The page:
18 What do you learn through writing assignments? New material How to structure an argument Develop skills in interpretation Making contacts (at work for part time students) How to search for material for as legislation

19 What do you learn through writing assignments? Ive learnt more where there has been greater flexibility within the question Im more likely to remember the detail if Ive done the extra reading I learn more about a subject by looking from more than one angle

20 What do you learn through studying for exams? Extend knowledge of a subject Short term learning Not much Facts but less theory How to produce a short report quickly Thinking on ones feet Reinforces knowledge already learnt A crucial part of my learning experience Exams are necessary to move information into long term memory

21 Multiple Choice Exams Too restrictive There is a way of finding answers without learning much Very easy and dont need much revision Less able to assess knowledge and understanding If negative marking is included can be fair Useful for calculations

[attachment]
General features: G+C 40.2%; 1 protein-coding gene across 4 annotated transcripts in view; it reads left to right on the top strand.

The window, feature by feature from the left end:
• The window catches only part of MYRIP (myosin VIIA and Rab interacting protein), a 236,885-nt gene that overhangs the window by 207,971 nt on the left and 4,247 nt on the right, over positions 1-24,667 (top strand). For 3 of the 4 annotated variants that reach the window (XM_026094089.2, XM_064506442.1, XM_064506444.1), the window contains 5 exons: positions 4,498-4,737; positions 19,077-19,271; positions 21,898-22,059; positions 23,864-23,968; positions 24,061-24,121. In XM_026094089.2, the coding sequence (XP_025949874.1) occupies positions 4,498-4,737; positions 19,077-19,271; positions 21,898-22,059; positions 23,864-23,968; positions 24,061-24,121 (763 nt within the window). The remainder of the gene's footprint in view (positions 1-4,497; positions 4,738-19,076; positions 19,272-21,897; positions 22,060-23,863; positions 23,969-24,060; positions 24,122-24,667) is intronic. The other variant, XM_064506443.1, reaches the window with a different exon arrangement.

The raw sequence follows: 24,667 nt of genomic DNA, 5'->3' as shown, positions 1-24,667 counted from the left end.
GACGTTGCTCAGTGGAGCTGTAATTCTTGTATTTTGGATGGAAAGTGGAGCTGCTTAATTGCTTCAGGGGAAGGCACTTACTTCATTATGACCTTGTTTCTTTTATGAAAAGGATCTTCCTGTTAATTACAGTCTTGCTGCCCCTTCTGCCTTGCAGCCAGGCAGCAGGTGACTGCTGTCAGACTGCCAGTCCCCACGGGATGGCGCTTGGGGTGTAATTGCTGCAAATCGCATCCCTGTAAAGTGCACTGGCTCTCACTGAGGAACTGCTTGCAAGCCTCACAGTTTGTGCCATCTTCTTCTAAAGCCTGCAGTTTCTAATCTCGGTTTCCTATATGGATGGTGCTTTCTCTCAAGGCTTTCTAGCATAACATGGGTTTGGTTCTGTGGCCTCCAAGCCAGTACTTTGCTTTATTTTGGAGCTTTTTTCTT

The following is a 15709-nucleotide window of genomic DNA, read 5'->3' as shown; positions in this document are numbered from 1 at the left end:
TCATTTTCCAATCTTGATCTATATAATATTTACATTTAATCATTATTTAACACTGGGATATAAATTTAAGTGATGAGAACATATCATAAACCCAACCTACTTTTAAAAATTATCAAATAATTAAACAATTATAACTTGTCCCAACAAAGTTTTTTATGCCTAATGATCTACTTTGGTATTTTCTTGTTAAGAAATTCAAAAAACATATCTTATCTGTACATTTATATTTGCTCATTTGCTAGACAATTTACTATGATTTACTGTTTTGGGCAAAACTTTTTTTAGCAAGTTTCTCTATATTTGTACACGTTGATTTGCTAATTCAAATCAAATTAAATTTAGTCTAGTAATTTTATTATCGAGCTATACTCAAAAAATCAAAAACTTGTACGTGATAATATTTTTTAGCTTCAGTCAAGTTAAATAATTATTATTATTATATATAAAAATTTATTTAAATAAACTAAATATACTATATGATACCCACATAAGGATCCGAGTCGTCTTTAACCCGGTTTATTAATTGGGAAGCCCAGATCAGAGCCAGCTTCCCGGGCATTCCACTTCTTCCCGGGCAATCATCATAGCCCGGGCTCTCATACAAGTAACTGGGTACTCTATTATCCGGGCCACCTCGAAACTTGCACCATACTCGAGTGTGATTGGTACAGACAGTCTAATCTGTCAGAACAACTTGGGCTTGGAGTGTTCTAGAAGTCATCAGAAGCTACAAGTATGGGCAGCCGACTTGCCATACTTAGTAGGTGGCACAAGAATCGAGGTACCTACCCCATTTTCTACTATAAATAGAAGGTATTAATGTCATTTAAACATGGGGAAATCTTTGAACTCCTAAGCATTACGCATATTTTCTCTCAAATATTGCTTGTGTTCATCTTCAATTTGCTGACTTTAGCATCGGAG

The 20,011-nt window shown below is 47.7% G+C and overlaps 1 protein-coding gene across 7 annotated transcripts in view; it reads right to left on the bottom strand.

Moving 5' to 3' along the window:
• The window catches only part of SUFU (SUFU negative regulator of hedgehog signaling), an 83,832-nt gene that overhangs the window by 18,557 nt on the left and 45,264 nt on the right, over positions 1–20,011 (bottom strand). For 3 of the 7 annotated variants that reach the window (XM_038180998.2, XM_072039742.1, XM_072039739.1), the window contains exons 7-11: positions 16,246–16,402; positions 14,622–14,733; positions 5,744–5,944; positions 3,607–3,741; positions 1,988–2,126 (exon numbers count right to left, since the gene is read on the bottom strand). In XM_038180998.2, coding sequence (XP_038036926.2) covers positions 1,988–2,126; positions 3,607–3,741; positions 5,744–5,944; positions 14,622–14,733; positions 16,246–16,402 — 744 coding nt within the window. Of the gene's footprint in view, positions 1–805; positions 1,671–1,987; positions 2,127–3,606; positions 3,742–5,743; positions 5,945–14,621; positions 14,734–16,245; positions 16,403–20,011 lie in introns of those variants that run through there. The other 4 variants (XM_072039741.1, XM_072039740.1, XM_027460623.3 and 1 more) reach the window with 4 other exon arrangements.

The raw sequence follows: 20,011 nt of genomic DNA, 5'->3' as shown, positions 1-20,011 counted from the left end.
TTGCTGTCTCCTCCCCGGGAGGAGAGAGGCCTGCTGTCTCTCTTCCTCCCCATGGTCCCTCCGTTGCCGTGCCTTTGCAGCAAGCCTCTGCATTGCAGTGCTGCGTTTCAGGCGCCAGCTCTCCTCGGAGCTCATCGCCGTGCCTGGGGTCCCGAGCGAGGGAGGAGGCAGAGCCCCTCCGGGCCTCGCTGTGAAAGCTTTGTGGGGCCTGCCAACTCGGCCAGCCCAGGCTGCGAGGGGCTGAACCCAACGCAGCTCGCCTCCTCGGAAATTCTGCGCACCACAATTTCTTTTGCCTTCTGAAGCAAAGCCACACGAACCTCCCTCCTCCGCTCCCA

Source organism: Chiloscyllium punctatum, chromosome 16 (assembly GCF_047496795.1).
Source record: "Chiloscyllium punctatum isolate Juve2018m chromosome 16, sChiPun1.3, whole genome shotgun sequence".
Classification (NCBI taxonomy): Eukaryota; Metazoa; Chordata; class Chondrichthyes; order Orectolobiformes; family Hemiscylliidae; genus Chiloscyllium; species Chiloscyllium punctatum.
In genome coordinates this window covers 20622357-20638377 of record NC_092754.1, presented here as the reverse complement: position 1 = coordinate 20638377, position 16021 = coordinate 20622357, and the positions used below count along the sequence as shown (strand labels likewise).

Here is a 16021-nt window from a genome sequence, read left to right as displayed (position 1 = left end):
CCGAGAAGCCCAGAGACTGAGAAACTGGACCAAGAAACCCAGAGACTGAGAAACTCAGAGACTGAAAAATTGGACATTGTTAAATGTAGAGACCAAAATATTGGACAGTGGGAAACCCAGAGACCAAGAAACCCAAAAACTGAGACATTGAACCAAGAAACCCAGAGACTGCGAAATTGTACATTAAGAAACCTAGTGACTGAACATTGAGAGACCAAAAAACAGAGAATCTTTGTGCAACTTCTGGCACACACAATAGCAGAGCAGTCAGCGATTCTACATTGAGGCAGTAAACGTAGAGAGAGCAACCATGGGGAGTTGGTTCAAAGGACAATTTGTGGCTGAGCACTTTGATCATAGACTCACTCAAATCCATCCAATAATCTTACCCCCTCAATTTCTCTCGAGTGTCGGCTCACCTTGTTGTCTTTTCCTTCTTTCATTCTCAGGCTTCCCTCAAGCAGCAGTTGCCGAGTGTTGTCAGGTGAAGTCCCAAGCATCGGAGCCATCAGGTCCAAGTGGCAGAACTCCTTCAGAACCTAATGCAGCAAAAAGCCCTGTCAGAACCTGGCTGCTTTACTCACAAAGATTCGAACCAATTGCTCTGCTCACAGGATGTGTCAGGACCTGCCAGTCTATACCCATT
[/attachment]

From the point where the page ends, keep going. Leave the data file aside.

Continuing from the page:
22 Ideal exam length Depends on proportion of marks from exam Varies from 2 hours to 5 hours Most either 2 or 3 hours Dont like more than one 3 hour exam in a day

23 Conclusion All innovations need to achieve some or all of the aims of assessment Students often prefer the traditional methods Diversity allows for students with all preferences to shine in some areas Standards still have to be maintained

24 The big issue? How do these approaches facilitate the provision of timely and useful feedback? All of them allow a quicker turn round time Do we move to assessment tools merely to address this issue? If NSS is used to determine league table position then probably yes.

25 The bigger picture What we want is successful students with enhanced experiences of JMU. We need to look at the whole student experience.

26 Student Success Pre-Entry, Induction, Transition Student Support, Retention & Achievement Learning, Teaching, Assessment Graduation, Employability, Global Citizenship We need to address all aspects of the student experience